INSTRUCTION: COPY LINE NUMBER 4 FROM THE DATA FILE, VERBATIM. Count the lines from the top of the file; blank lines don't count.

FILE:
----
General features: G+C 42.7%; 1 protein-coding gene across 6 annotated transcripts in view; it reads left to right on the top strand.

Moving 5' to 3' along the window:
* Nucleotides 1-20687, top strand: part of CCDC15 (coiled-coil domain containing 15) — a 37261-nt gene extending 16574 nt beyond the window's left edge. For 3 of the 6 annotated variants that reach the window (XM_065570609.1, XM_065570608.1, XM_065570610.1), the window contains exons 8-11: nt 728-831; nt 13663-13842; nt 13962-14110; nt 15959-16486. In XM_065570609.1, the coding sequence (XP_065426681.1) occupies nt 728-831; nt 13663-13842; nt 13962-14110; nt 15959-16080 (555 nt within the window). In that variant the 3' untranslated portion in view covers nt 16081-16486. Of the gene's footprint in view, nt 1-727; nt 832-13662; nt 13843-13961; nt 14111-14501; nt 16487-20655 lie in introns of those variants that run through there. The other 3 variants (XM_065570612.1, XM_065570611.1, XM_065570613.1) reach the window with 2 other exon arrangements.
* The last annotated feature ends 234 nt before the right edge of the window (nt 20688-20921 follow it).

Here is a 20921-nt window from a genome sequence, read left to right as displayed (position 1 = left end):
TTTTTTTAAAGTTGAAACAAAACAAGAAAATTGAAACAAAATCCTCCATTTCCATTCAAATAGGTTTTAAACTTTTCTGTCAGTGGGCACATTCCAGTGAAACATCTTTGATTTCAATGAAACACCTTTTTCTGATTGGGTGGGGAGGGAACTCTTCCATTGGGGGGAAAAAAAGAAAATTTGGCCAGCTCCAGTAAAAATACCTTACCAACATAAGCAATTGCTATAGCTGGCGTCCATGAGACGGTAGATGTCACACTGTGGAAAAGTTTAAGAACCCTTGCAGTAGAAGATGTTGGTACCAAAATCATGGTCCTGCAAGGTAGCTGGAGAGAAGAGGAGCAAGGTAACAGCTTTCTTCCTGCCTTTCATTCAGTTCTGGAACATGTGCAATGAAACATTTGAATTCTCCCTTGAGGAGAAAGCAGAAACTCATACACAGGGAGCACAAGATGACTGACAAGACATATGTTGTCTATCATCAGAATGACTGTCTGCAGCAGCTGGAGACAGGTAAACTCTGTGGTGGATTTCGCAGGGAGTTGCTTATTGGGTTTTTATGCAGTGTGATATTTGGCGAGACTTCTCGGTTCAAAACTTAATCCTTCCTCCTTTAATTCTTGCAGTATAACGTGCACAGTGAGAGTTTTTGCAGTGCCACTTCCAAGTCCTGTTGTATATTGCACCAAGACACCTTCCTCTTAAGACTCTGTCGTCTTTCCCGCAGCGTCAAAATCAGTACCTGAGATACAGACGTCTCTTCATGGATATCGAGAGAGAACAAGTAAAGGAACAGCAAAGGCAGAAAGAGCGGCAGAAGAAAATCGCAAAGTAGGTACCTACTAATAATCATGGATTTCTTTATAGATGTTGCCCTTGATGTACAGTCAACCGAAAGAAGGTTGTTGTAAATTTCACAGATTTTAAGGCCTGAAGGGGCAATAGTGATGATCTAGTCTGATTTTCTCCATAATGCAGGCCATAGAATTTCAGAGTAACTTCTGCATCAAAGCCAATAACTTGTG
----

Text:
* The last annotated feature ends 234 nt before the right edge of the window (nt 20688-20921 follow it).